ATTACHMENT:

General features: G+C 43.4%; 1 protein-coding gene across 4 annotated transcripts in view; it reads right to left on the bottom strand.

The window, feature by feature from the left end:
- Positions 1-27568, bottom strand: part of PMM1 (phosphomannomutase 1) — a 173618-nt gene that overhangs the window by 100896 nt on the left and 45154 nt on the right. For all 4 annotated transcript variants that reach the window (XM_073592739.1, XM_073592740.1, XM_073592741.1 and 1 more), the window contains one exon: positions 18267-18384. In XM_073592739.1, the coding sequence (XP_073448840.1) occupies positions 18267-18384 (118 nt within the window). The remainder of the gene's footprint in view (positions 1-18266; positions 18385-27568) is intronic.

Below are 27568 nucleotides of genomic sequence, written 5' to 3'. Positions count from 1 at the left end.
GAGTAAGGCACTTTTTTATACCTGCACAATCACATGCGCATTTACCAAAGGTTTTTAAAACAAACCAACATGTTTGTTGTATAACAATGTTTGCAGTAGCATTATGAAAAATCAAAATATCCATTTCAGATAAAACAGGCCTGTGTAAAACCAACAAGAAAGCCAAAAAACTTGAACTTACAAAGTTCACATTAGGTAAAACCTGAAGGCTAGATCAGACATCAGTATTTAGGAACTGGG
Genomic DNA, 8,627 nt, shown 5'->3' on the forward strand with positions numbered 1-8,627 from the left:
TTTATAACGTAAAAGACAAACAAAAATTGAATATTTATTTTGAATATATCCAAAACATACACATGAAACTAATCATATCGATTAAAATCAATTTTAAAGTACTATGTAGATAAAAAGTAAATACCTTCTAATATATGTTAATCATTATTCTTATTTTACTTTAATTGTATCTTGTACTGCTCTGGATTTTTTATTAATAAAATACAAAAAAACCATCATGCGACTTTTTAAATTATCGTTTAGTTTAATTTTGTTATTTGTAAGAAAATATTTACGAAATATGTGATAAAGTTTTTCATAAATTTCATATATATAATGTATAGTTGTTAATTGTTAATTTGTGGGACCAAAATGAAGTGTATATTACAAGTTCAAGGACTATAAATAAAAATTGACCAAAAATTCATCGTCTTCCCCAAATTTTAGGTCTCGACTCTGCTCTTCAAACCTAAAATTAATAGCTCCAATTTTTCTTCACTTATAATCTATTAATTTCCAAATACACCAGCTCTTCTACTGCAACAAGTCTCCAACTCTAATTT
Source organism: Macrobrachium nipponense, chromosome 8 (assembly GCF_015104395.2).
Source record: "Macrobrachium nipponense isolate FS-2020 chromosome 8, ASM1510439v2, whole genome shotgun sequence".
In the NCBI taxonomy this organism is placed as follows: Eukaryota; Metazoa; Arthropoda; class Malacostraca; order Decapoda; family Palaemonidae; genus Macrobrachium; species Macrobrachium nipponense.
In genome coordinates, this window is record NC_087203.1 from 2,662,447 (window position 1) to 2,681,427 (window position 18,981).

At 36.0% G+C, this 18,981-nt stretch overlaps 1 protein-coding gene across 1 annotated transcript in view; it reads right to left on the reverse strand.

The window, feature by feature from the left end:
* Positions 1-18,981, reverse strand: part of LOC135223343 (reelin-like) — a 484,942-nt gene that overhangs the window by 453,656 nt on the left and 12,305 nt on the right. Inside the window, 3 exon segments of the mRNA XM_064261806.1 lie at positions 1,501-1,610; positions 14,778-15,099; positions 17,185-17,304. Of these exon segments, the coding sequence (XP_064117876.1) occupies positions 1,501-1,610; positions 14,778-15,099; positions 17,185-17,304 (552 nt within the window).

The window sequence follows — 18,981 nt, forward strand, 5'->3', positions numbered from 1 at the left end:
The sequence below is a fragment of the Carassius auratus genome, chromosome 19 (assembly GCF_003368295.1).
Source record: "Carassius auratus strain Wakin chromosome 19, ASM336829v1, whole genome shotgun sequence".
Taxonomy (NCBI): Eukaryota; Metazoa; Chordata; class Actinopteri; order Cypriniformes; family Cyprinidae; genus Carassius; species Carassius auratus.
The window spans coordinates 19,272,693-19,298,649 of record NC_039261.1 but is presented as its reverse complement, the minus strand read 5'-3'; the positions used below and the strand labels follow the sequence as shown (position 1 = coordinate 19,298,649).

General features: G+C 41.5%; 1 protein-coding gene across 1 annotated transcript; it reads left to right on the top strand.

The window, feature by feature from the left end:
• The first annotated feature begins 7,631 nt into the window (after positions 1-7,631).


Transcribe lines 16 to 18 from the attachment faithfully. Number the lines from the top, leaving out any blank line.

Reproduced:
The sequence below is a fragment of the Carassius auratus genome, chromosome 19 (assembly GCF_003368295.1).
Source record: "Carassius auratus strain Wakin chromosome 19, ASM336829v1, whole genome shotgun sequence".
Taxonomy (NCBI): Eukaryota; Metazoa; Chordata; class Actinopteri; order Cypriniformes; family Cyprinidae; genus Carassius; species Carassius auratus.